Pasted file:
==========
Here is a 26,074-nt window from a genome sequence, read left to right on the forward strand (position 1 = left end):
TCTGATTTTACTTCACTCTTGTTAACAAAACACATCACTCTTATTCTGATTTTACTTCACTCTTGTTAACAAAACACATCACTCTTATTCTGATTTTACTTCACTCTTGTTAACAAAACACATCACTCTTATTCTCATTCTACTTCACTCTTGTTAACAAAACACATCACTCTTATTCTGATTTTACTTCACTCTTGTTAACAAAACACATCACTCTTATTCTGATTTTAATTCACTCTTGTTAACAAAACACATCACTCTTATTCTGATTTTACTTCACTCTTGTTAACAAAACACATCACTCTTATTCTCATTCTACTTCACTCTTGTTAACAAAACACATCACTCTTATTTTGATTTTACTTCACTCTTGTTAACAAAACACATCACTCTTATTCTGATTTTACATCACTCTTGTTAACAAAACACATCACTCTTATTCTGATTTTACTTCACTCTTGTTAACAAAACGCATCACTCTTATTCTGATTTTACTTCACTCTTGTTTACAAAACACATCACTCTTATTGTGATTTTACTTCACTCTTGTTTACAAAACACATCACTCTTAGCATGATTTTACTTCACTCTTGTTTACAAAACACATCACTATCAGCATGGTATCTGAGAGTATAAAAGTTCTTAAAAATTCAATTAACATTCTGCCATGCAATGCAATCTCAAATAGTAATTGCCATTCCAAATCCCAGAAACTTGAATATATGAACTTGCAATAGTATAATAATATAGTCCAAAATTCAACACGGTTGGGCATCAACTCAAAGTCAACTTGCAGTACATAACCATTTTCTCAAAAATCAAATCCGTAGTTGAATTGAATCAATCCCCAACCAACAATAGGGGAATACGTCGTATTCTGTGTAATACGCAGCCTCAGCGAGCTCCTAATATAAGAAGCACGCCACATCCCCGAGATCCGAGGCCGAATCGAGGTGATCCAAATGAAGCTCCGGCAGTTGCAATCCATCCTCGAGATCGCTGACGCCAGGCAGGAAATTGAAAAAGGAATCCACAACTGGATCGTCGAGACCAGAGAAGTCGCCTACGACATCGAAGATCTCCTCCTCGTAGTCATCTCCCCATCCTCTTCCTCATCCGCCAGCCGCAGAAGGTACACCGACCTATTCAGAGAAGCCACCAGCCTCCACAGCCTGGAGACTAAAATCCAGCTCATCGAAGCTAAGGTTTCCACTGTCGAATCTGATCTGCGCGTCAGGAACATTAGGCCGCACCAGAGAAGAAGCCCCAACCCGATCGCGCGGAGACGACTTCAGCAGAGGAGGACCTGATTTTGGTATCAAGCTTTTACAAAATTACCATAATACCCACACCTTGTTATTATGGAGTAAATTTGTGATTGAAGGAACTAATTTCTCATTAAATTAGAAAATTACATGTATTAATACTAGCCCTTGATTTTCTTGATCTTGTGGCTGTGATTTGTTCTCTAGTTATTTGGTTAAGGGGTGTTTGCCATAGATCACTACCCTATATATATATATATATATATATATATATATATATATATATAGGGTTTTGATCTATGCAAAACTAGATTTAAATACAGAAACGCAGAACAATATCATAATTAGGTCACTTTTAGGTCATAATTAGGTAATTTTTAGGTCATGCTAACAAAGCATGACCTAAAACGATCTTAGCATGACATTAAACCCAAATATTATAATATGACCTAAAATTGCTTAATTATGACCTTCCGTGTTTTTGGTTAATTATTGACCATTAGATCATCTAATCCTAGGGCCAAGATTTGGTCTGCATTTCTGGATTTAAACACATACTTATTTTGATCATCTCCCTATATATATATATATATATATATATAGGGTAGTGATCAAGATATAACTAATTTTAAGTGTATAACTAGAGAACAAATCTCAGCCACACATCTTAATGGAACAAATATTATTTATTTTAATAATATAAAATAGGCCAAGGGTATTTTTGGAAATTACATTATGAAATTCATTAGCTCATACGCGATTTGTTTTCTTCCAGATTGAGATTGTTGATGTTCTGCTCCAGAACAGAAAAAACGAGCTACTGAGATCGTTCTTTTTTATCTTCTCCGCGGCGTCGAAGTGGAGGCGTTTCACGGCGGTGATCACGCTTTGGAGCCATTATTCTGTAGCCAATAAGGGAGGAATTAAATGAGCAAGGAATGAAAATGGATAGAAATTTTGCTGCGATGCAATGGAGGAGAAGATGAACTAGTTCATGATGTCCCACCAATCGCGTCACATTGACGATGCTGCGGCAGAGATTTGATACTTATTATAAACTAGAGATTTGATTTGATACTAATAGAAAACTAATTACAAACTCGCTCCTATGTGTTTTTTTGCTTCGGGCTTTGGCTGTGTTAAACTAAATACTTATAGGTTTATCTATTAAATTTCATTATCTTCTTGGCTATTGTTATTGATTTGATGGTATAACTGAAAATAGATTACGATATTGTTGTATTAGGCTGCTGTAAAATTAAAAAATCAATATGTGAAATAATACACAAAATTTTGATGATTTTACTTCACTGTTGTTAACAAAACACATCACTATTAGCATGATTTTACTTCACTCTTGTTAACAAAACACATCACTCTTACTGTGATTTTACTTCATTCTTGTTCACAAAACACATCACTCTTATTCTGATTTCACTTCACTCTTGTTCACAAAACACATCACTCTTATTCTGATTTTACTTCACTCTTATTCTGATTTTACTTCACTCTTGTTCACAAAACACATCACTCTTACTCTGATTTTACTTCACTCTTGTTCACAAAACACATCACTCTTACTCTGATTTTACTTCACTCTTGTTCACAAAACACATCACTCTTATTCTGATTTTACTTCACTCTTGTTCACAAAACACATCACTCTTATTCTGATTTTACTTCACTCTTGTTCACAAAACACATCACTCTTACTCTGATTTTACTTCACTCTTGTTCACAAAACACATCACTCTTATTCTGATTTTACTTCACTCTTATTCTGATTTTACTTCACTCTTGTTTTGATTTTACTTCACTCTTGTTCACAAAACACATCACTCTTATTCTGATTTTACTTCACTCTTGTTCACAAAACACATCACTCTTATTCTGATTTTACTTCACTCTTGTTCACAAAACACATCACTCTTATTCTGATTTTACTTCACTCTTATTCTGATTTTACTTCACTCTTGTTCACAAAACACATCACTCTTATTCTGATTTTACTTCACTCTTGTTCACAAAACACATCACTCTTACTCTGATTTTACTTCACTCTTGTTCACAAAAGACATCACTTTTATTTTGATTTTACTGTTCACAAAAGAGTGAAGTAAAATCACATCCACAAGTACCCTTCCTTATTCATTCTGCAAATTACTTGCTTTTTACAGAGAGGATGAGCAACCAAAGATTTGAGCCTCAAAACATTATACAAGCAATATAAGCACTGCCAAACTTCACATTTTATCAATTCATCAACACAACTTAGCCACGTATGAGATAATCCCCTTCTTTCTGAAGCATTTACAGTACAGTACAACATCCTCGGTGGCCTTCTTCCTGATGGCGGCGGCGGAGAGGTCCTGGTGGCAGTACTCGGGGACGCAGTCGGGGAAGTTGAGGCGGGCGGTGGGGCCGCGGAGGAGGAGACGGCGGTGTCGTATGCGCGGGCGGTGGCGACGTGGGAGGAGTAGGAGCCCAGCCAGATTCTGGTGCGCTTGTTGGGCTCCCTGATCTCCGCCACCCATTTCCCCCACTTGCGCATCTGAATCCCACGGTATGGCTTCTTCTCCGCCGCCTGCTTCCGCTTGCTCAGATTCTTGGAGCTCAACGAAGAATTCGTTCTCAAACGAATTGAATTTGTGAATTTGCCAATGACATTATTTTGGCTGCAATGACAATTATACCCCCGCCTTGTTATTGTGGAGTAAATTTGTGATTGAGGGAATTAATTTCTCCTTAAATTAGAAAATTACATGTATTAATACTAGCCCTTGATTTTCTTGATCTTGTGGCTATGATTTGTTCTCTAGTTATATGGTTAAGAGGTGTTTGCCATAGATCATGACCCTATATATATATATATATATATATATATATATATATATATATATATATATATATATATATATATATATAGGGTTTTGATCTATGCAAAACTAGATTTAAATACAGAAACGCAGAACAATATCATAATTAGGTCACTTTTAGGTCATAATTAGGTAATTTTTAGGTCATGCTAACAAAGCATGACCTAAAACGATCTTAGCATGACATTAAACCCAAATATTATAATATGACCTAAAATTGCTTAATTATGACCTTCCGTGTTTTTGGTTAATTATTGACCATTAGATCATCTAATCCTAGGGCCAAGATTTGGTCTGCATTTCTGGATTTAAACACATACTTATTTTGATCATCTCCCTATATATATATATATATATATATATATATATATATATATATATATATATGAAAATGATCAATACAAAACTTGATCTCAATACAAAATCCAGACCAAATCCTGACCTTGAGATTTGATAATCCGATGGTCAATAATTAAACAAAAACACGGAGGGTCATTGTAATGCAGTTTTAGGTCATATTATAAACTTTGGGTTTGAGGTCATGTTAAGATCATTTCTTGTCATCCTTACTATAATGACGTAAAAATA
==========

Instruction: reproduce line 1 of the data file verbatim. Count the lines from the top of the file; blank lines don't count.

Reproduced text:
Here is a 26,074-nt window from a genome sequence, read left to right on the forward strand (position 1 = left end):